Connected Careers mode supports up to 32 players online (and features a dedicated website that allows you to spend XP and manage your roster if you're coaching), so many of the AI issues can be avoided by simply replacing the AI with a real person. But those who prefer to play offline or by themselves online are going to have to live with many of these problems.
Beyond the AI quirks there are a number of things seemingly omitted from the Connected Careers mode altogether. First, there is no way to edit players in Connected Careers, so those of you who liked to mirror the real NFL within your Franchise mode are out of luck. Just as puzzling is the lack of a transaction wire to keep up with the moves made by other teams in your league -- the only way you know what's going on is by reading the virtual tweets and scrolling through the handful of top stories in the news center.
On the presentation side, Jim Nantz and Phil Simms take over the commentary duties and the results are mixed. Simms, especially, got on my nerves with his constant negative comments that often failed to take into consideration the context of the play. New graphic overlays and camera angles during replays give the game a broadcast feel, while the improved lighting helps make this the most visually impressive "Madden" to date.
While it's far from a perfect game, "Madden NFL 13" certainly dispels the notion that it's simply "still 'Madden.'" The Infinity Engine makes this the best-playing "Madden" game to date and despite some blemishes, it's clear that Connected Careers mode is poised to become the future of sports gaming. But like a team in rebuilding mode, "Madden 13" can both wow you with flashes of its full potential and frustrate you with its flaws.
If the current-gen edition of "Madden 13" is focused on taking the franchise into the future, the PlayStation Vita edition is squarely rooted in delivering an experience that feels more like what gamers have grown accustomed to playing on their consoles in previous seasons.
The Vita version of "Madden 13" is lacking such notable features as Connected Careers and the Infinity Engine, but does include many of the presentation upgrades its console cousin received this year, including commentary from Nantz and Simms. "Madden 13" on the Vita retains both the Franchise and Superstar modes from previous console editions, plus gives gamers the opportunity to experience the Super Bowl-style presentation with their favorite teams in exhibition games.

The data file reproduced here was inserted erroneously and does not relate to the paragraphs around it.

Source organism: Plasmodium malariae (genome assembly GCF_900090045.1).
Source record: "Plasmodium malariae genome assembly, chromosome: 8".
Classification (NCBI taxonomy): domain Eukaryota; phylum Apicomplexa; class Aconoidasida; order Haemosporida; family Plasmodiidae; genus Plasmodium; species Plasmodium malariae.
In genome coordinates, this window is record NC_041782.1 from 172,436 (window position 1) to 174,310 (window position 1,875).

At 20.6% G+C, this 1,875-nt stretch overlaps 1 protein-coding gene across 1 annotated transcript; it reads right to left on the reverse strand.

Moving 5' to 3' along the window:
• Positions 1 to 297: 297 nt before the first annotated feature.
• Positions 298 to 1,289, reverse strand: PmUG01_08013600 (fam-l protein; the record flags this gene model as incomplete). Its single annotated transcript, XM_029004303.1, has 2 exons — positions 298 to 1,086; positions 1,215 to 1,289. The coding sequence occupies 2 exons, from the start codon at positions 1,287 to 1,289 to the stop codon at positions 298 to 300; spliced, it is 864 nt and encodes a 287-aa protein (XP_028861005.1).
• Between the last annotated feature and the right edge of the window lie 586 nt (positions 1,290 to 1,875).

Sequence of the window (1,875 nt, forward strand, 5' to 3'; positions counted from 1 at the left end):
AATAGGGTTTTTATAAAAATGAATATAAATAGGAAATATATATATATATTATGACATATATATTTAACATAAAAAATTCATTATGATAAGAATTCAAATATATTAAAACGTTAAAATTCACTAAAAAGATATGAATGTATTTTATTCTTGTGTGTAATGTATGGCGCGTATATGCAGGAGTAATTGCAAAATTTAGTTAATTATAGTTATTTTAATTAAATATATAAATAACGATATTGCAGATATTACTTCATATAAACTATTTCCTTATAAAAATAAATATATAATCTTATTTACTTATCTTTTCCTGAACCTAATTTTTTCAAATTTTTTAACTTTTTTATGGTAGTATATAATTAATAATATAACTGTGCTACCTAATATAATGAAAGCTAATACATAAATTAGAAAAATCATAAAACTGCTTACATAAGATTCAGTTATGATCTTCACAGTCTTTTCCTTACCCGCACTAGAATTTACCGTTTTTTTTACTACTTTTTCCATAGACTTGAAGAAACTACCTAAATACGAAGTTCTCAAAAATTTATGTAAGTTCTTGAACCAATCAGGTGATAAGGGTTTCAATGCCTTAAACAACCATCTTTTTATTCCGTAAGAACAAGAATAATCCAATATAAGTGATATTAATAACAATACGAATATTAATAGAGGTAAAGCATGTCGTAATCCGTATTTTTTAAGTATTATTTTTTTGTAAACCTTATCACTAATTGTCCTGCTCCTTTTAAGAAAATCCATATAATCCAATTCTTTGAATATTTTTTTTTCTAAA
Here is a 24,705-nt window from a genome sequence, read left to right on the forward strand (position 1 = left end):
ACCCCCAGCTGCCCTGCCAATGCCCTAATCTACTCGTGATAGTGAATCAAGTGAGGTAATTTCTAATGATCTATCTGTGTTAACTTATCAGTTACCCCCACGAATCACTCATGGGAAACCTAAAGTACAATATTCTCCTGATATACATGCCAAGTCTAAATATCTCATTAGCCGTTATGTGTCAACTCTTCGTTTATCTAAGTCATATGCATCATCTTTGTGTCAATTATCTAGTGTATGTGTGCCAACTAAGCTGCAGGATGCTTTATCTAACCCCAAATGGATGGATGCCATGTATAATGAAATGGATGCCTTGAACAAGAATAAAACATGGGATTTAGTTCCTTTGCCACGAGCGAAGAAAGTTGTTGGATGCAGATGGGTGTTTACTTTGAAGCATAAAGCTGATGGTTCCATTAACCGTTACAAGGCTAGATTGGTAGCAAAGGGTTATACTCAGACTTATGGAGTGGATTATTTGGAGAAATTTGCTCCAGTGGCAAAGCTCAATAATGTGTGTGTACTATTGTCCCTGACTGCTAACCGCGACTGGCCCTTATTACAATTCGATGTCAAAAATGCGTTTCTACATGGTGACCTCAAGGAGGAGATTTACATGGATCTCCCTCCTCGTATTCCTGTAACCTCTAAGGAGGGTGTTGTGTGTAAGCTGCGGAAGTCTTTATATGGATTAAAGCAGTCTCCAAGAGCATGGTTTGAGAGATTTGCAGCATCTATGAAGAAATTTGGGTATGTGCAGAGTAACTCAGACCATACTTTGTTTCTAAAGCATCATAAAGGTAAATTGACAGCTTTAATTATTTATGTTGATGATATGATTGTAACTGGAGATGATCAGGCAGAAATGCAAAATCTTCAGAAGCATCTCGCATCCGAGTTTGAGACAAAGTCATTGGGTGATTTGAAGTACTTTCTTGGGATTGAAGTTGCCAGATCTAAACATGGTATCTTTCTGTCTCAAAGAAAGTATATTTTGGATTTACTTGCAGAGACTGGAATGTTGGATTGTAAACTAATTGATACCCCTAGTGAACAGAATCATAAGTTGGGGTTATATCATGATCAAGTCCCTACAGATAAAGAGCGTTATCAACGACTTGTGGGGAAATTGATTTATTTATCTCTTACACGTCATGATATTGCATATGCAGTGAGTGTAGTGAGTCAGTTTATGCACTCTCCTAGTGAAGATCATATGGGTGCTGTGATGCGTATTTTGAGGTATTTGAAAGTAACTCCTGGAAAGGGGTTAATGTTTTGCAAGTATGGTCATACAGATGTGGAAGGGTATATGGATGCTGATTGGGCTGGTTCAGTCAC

Graphically, "Madden 13" on the Vita looks amazing considering we're talking about a handheld system. Everything from the stadiums and player models to the cutscenes appear to be ripped straight from the console version. The tradeoff, however, is a slight hit in the frame rate but I only really noticed an occasional hiccup when flipping through the menu screens.
I suppose my biggest gripe with "Madden 13" on Vita is the lack of cross-platform play. This is one of the untapped strengths of Sony's fledgling device and sports gamers have already been treated to this console/handheld interaction in "MLB: The Show." I would have loved the ability to save my Connected Career to the cloud, access it from my Vita and tinker with my lineup, then send it back to the cloud and have it waiting on me when I returned to my PS3. Hopefully this is something EA can rectify with "Madden 14."
Even though it doesn't have the same bells and whistles as the console version, "Madden 13" on the Vita is still the best football game ever to grace a portable console.
"Madden NFL 13"
Developer: EA Tiburon
Publisher: EA Sports
Available for: Xbox 360, PlayStation 3 ($59.99); PlayStation Vita ($39.99)
Rating: E for everyone
Score: 8.2/10 (current gen); 7.8/10 (Vita)